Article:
CVE-2018-8383: Microsoft Edge and Safari Exploited via Address Bar Spoofing Vulnerability
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CVE-2018-8383: Microsoft Edge and Safari Exploited via Address Bar Spoofing Vulnerability

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A serious issue has been identified in the Microsoft Edge and Safari browsers as they have been found to allow address bar spoofing. This vulnerability allows malicious code to redirect the users and lead to potential virus infections.




Address Bar Spoofing Vulnerability Affects Microsoft Edge and Safari

A Pakistani-based security specialist Rafay Baloch reported that both Microsoft Edge and Safari posses an address bar spoofing vulnerability. The statement was made after he tested the browsers with proof-of-concept JavaScript code. The tests indicate that upon a request from a non-existent port a race condition is triggered in the memory process which allows malicious code to spoof the address. Following the report a security advisory was assigned and the two companies were notified. The issue is tracked in CVE-2018-8383 and its description reads the following:

A spoofing vulnerability exists when Microsoft Edge does not properly parse HTTP content, aka “Microsoft Edge Spoofing Vulnerability.” This affects Microsoft Edge. This CVE ID is unique from CVE-2018-8388.

Abuse of this flaw can be be done by dangerous script interaction. A web site plugin (Adobe Flash for example) can trigger the race condition by including JavaScript code. This can be either automatic or due to user interaction. Microsoft has patched the bug the Patch Tuesday August update. According to their own research it is likely that hackers will attempt and exploit the Microsoft Edge vulnerability. There are many payload carriers that can embed JavaScript code and this is a legitimate concern.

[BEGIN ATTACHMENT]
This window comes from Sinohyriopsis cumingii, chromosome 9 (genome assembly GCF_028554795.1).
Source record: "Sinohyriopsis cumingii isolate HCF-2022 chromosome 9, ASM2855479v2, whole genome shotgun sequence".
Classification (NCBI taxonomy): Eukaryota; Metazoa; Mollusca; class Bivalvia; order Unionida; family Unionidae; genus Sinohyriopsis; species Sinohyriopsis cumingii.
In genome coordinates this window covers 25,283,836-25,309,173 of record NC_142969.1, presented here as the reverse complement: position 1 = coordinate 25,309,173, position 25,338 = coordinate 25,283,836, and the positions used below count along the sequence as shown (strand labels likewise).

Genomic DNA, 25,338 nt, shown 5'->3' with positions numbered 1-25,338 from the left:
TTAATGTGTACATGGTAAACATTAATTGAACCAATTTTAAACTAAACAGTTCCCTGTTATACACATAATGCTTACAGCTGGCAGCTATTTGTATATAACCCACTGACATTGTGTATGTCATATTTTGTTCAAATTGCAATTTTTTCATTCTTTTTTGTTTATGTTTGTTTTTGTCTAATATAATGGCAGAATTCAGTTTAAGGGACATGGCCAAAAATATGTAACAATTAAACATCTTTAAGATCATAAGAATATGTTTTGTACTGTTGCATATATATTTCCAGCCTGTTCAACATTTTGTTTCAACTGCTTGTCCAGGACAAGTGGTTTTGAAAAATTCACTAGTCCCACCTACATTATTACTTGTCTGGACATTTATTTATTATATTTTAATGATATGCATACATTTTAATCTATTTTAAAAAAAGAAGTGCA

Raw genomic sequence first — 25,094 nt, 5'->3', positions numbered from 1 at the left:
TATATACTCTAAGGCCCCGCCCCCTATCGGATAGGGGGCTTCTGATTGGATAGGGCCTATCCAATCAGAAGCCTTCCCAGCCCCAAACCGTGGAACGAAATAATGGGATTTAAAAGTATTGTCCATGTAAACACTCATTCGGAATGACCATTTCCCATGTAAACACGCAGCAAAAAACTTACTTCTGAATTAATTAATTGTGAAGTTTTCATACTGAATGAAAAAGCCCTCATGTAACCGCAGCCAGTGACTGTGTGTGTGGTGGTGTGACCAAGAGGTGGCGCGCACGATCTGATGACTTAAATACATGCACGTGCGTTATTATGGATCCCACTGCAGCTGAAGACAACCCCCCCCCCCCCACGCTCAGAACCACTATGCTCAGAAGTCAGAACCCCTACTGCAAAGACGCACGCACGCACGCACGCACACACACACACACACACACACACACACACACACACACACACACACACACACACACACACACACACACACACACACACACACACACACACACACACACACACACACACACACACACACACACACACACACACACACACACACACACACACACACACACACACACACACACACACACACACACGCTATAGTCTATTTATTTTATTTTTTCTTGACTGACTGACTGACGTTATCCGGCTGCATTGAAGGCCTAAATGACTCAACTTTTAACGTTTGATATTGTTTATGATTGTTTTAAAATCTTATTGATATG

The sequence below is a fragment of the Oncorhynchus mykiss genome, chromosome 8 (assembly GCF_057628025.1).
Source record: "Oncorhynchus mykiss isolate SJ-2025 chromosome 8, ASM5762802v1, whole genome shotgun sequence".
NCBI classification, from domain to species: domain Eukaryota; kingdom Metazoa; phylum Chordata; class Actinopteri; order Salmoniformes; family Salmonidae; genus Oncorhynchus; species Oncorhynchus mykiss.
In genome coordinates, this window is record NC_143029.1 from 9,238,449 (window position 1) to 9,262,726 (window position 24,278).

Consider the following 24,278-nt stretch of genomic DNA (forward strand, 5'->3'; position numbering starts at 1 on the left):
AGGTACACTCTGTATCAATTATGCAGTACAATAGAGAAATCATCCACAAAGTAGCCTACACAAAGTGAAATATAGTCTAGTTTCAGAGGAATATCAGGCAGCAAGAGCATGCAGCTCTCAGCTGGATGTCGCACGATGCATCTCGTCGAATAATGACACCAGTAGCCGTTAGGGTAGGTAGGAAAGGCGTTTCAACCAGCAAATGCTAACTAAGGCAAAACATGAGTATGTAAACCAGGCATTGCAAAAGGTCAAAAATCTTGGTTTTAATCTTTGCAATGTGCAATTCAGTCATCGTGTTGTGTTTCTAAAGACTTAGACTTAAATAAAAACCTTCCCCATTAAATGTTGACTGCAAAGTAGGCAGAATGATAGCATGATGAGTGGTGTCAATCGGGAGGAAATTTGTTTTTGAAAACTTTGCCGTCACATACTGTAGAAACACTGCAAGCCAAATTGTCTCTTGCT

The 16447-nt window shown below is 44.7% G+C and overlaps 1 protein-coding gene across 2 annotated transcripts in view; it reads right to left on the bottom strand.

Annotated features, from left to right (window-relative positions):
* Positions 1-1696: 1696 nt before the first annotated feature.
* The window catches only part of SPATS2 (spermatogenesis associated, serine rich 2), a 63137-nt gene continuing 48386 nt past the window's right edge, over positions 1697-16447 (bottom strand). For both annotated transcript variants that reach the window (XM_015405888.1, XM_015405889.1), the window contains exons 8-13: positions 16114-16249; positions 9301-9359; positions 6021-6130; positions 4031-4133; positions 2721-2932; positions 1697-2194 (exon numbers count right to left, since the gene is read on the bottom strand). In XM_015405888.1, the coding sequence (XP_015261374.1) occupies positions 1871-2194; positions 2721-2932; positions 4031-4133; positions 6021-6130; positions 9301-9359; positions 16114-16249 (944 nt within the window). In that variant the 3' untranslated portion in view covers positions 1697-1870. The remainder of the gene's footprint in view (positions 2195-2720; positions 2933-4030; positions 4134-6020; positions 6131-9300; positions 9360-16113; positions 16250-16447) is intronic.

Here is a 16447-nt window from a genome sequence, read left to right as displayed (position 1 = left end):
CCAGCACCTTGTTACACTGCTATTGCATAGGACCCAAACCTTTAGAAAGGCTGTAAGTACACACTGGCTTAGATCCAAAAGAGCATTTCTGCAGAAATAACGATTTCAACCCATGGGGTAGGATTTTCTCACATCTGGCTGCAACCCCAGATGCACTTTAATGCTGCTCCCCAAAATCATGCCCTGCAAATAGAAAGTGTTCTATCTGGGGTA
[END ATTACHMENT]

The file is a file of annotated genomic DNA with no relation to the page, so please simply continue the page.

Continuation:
Related Story: CVE-2018-6177 Chrome Bug Allows Hackers to Steal Sensitive Data via HTML Tags

The same problem was observed in Safari — the usual security measures can be bypassed by injecting specific code. Apple was given 90 days to fix the vulnerability however they have not patched it in due time. As a consequence details about the issue are now publicly available.

The browser itself does not allow the victims to type user data into input boxes while the pages are loading. This is the default protective measures however the proof-of-concept code clearly shows that these restrictions can be bypassed. This is done by simulating keyboard input into the spoofed page.

At the end of the address bar spoofing vulnerability the criminals can redirect the victims to a predefined hacker-controlled page. It can lead to any of these dangers:

  • Malware Virus Delivery — The pages can trigger an automatic virus file delivery. Upon interacting with the malicious element the users will infect themselves with the relevant payload: ransomware, Trojan, miner and etc.
  • Script Redirect — The spoof code can be used to make the users visit an ad-infested page. This can also trigger the opening of banners, pop-ups, redirects and etc. Every visit will result in the income generation for the operators.
  • Miner Infection — In several cases the end goals are cryptocurrency miner infections. They take advantage of the available system resources in order to carry out complex calculations. When they are successfully completed by the hosts digital currency will automatically be credited to the hacker operators.

So far major incidents have not been reported. Once again we highly recommend that all Microsoft Windows users will apply the latest security updates and that Apple will release a patch as soon as possible to address the vulnerability.

Martin Beltov

Martin graduated with a degree in Publishing from Sofia University. As a cyber security enthusiast he enjoys writing about the latest threats and mechanisms of intrusion.

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